84. Richard F. Says:

    @JohnTheOptimist

    Ain’t Nuttin’ closed about dis debate, John.

    I am NOT advocating raising Irish CT, have never been an academic, have worked in private industry in and outside (mostly outside) Ireland for over 35 years, gave up pornography long ago, and am writing from continental Europe where this debate is RAGING.

    That it is raging for disingenuous, populist, nationalist, xenophobic or other reasons is irrelevant.

    Europe is, and is perceived to be, in crisis.

    Ireland is, and is perceived to be, in crisis.

    Ireland Inc. will, and should, battle to keep our low CT precisely in order to keep the Intels of this world exporting us out of crisis. It’s all we’ve got left, apart from our emigrating people.

    Europe, in order to survive in an effective G2 world will have to consolidate, and the move towards de facto fiscal governance is under way whether it’s driven by the European consumer-citizen ( who doesn’t really exist) or the German “paymaster” consumer-citizen who is fed up with paying for everyone else. ( or at least THINKS he/she is)

    Part of this consolidation will be more harmonisation of CT rates and this will threaten the SINGLE plank supporting both Irish “industrial” policy AND our ability to get out, in time, of the mess we’re in.

    Very simply, John, I can see NO evidence of a response, much less anticipation, of these FACTS in serious political or economic debate in Ireland.

    Wake up! The rest of the world is not sleeping very well just now. The US ( in great difficulty) and China are awake. Europe is floundering badly. Ireland is to some degree understandably preoccupied with an ongoing, essentially banking crisis which has brought about a political crisis. (Essentially, we have no government just now and won’t have for six months, not even a government resulting from a broken political system!).

    Sorry, John, but that’s the way it looks from “out here”.

  85. Bond. Eoin Bond... Says:

    @ JtO

    some truly excellent news i think everyone should be delighted with. Trust me when i say i will be pushing Mr Sinnott’s comments far and wide first thing Monday morning as well!

  86. Aidan R Says:

    The rest of Europe are right to demand that Ireland alter its low tax regime. On the one hand the government and the governor of the central bank are arguing that Irelands fiscal problem is not directly caused by the bank bailout. On the other it is obvious from any comparative study that Irish public expenditure as a percentage of both GDP and GNP is closer to Slovakia than it is to other small open European economies such as the Netherlands or Denmark. Hence, it does not take a genius to figure out that the fiscal problem is a tax problem. We are a low tax economy that is simply not sustainable. We have relied upon a low corporate tax rate as a central tool of industrial policy (even if nobody likes calling it this) and it has not worked. It did not solve our long standing employment problem and it never will. So, if economists are unwilling to face up to this reality and accept that we need to increase corporate and income tax to tackle the public finance crisis then you can be damn sure the politicians will not. So, hats off to Sarkosy - he is right. It is simply incredible to accept an IMF-EFSF loan at ridiculous interest rates whilst a huge portion of taxable capital is left untouched.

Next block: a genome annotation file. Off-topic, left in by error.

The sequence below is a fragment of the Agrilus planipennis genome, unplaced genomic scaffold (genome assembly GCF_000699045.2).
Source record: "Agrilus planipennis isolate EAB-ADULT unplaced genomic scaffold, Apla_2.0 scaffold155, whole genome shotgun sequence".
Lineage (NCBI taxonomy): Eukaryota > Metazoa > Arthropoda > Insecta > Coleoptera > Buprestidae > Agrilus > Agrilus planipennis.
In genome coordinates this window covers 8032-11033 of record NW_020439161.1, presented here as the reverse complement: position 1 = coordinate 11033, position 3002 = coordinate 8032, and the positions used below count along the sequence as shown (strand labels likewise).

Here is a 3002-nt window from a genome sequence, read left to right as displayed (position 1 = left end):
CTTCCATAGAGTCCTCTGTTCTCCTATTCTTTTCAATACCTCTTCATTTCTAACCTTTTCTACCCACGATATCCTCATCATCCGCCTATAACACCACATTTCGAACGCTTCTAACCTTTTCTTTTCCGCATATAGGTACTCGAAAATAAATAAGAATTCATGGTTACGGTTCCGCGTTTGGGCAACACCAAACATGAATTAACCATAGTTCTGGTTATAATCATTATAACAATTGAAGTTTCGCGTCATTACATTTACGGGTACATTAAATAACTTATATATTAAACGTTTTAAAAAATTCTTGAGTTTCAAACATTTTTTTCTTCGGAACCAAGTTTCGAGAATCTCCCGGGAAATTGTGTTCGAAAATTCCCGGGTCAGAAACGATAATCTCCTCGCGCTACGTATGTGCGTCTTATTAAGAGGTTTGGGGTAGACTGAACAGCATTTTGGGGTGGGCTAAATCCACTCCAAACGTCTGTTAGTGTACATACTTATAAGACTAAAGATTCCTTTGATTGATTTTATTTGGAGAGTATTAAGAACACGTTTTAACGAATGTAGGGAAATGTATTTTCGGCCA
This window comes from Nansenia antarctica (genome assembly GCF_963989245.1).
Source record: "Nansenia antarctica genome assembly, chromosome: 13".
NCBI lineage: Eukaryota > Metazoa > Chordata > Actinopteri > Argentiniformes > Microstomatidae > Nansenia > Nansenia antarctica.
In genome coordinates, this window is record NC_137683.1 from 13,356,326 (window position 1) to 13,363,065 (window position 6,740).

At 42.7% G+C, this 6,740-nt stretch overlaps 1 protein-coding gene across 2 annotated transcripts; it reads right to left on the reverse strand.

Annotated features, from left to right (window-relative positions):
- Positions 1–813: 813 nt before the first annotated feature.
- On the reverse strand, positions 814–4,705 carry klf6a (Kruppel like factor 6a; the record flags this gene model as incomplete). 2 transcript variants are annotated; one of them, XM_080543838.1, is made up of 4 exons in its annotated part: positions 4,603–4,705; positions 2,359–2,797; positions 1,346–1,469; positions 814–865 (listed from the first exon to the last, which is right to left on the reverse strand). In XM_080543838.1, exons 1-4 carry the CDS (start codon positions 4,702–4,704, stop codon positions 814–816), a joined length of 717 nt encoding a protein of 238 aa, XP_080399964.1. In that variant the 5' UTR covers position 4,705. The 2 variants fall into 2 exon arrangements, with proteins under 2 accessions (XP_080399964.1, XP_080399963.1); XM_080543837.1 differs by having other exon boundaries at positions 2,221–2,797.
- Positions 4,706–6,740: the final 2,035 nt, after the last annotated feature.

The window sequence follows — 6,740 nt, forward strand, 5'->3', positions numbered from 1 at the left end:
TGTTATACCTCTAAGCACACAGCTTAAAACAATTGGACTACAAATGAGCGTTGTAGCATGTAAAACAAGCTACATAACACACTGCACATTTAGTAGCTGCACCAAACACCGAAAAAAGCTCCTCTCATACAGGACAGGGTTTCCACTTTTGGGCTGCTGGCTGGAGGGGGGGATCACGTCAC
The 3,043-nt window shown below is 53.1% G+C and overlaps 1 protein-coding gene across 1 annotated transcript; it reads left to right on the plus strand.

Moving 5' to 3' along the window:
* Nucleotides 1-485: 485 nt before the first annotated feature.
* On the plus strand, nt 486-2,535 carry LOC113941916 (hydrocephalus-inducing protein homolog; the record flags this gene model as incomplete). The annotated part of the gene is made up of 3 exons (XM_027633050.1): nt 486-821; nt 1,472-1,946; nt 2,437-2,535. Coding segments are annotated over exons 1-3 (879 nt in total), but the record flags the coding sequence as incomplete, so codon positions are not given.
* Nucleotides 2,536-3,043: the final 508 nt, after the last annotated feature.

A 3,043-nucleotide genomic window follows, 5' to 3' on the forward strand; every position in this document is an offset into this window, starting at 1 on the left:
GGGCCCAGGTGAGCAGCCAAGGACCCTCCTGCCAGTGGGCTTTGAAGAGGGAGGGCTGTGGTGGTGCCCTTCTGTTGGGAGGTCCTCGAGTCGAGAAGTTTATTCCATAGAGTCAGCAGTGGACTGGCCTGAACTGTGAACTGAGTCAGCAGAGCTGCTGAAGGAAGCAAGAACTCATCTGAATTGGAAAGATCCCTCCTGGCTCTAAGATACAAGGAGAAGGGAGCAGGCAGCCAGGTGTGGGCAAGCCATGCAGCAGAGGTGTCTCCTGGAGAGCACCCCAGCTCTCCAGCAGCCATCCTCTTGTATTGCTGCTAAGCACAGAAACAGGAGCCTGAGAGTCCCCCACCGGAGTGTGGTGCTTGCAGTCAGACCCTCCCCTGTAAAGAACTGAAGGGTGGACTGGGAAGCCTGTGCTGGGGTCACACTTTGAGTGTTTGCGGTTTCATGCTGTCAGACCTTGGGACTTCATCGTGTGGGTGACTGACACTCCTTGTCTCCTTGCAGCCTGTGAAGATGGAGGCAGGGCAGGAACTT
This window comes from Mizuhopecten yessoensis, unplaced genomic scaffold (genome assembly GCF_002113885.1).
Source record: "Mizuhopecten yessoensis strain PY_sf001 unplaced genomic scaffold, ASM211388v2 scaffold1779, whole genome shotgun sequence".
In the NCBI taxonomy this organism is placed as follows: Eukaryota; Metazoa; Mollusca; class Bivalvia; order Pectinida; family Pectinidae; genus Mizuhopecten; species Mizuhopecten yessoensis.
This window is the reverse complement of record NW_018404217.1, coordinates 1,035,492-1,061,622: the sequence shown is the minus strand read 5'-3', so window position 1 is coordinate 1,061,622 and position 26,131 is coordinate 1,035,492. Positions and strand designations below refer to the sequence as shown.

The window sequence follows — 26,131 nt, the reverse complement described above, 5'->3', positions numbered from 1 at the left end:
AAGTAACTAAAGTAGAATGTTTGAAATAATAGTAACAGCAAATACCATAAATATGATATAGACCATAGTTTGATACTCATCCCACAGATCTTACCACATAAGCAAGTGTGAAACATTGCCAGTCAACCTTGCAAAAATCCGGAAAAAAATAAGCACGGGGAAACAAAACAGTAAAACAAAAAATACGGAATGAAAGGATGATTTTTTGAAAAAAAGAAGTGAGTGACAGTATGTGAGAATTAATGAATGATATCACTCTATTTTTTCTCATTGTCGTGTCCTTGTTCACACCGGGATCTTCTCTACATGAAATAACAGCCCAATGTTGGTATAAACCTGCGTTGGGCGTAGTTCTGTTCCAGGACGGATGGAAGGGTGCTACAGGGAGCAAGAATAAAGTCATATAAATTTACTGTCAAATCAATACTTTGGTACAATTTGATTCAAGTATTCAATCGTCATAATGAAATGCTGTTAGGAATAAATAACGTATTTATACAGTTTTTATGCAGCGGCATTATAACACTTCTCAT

87. James Conran Says:

    @ JtO

    “All those academics who have advocated increasing Corporation Tax”

    Such as?

    “The debate is now closed.”

    Thanks for letting the rest of us know! Clearly if a corporation says it’s very important that they not pay more tax then it must be true.

  88. Jesper Says:

    How many here believe Eamonn Sinnott would go out & publicly say: “Yep, Ireland is fine, go ahead raise the CT we won’t leave”?

    Verify his other claims that the other 13 reasons Intel had to locate in Ireland are gone, then maybe, we can close this debate.

    Trust but verify. Don’t do it like before & when believing the banks claims that they were well run & well capitalised. Trust but verify.

  89. Richard F. Says:

    @JTO

    Seems the debate is not closed, after all!

    Here’s a quote from an Italian interviewed in Frankfurt by Arthur Beesly in today’s Irish Times: ” You have to think whether you want to continue this kind of model which relies on volatile corporate taxation income. This kind of model can apply very sharp shocks to taxation for the Irish taxpayer.” (Lorenzo Bini-Smaghi, Board Member, European Central Bank).

    Lorenzo thinks the bailout was rendered necessary by decisions made in Ireland, by Irish people, about the type of economic model we wanted. Then decisions NOT made early enough in Ireland by Irish people led to decisions being made elsewhere that very few decisions CAN now be made in Ireland by Irish people.